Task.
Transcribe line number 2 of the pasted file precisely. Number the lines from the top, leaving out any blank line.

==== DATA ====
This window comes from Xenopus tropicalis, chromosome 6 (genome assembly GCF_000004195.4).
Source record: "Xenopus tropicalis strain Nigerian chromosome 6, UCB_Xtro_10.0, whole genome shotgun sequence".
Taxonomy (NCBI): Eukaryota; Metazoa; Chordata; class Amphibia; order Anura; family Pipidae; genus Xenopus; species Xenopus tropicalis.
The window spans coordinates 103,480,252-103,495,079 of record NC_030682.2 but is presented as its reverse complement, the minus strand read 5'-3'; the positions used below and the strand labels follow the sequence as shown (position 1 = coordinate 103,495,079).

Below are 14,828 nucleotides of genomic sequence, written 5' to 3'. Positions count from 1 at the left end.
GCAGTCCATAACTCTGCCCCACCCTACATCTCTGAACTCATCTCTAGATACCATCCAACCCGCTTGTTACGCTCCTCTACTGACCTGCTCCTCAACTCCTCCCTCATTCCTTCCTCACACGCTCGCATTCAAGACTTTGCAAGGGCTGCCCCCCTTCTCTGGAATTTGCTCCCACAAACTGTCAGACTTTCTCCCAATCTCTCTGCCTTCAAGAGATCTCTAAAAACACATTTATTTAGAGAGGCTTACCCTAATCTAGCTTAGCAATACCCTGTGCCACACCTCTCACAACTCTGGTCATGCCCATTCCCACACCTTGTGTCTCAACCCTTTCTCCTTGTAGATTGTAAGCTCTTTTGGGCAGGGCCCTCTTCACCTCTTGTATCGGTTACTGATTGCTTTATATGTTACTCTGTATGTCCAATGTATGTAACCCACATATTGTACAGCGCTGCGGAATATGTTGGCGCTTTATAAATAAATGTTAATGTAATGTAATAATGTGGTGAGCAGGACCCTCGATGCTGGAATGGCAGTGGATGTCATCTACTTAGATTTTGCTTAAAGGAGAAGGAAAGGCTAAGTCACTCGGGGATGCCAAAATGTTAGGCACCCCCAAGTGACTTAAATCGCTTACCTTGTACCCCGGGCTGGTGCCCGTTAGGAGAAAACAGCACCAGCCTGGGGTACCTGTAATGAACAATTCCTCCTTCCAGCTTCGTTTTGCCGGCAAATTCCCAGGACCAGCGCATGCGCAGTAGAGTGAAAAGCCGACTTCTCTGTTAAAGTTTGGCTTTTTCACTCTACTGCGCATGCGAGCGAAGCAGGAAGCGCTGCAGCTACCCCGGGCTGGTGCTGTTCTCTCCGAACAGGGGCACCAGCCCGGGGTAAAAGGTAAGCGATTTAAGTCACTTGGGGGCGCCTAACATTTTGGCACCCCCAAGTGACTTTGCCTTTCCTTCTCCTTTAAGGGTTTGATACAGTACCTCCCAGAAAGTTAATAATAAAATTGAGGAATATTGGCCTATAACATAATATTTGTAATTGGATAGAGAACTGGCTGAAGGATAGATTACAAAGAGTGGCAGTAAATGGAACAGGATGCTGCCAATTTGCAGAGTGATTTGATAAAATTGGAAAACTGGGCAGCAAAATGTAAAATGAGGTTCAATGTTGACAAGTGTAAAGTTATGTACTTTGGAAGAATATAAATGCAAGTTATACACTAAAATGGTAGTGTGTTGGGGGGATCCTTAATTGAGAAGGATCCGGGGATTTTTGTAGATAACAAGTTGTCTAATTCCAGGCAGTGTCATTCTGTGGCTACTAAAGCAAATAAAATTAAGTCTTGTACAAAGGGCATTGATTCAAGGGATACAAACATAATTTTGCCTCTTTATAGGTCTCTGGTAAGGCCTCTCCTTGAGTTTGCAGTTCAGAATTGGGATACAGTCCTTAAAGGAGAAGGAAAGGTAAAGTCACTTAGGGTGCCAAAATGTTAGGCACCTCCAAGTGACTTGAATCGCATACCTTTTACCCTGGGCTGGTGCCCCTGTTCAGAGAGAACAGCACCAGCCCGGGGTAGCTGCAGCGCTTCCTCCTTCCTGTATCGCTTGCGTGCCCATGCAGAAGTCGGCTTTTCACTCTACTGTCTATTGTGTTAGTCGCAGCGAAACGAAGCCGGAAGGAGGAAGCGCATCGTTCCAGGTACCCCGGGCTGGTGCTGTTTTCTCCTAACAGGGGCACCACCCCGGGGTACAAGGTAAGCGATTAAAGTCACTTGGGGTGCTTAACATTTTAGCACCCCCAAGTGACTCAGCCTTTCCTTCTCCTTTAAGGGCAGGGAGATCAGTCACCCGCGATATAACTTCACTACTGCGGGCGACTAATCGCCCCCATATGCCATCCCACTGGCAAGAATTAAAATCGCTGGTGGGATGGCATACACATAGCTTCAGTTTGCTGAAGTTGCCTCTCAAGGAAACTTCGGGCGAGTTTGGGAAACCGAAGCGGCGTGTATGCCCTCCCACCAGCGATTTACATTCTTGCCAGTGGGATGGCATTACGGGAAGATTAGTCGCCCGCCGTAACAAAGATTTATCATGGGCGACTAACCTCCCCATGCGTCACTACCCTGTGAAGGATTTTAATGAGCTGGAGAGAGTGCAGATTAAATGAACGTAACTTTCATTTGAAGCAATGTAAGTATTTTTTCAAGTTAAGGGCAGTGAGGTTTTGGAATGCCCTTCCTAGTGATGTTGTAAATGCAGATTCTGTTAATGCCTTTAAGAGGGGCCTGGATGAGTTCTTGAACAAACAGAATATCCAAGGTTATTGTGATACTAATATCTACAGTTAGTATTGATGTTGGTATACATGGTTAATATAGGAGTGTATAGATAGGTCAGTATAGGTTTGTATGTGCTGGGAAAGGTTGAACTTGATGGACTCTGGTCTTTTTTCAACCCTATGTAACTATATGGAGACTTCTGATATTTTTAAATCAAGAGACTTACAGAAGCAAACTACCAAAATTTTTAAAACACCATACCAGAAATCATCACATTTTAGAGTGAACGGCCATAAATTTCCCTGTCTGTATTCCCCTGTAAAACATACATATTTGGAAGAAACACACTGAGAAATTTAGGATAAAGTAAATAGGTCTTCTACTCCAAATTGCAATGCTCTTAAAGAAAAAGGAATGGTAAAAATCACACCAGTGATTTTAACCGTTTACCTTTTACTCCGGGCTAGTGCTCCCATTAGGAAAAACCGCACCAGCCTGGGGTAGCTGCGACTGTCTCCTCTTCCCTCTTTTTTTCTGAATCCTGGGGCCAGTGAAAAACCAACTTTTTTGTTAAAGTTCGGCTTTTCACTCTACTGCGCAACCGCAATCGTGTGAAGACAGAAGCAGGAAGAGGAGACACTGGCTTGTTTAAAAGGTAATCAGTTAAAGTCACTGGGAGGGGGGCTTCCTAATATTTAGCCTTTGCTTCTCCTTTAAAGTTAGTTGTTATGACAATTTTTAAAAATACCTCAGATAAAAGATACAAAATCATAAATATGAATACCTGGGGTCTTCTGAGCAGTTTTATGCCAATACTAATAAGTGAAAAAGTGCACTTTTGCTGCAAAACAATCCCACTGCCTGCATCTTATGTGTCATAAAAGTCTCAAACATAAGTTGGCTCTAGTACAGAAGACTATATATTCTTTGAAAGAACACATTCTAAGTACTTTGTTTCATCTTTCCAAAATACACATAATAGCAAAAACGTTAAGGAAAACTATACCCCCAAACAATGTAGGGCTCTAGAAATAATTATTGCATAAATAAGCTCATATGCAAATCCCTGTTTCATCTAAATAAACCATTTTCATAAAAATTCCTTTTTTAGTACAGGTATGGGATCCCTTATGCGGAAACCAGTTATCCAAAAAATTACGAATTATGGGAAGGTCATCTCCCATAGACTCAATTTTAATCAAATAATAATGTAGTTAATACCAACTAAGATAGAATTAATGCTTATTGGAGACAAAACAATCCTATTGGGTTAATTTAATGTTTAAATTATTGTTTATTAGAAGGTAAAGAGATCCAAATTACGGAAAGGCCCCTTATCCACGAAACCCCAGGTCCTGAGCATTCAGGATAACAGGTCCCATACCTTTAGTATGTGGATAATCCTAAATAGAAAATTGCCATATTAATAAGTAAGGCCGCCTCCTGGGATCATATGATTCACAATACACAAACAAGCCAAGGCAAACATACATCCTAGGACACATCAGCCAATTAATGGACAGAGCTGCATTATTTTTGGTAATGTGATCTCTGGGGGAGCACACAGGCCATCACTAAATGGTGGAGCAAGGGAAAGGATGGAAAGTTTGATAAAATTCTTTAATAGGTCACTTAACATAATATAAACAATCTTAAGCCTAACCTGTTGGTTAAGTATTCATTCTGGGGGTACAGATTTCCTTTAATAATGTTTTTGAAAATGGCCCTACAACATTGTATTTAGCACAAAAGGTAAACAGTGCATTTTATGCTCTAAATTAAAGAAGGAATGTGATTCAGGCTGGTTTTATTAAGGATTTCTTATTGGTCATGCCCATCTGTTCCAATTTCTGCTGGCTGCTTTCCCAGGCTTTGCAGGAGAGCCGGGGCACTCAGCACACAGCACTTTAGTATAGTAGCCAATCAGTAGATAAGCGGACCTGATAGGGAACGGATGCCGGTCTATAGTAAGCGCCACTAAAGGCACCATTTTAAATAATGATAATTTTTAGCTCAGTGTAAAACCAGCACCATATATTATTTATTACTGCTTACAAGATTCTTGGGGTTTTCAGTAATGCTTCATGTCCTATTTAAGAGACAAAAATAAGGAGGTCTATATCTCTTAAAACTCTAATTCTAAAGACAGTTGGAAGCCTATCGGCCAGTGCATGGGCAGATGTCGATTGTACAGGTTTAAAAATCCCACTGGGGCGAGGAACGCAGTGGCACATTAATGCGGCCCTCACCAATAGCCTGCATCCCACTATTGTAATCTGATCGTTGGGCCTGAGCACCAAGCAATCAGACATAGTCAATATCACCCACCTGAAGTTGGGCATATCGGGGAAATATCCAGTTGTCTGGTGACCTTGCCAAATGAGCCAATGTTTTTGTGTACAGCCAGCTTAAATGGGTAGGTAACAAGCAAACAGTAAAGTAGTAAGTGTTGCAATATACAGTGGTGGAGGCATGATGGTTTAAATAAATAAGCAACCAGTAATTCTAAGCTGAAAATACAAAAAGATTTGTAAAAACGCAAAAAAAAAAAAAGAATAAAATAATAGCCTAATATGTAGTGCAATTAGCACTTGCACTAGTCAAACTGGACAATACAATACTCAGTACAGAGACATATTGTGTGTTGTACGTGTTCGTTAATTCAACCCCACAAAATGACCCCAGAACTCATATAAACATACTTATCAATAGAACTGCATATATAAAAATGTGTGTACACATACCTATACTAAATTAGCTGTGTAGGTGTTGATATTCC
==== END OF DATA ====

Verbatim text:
Source record: "Xenopus tropicalis strain Nigerian chromosome 6, UCB_Xtro_10.0, whole genome shotgun sequence".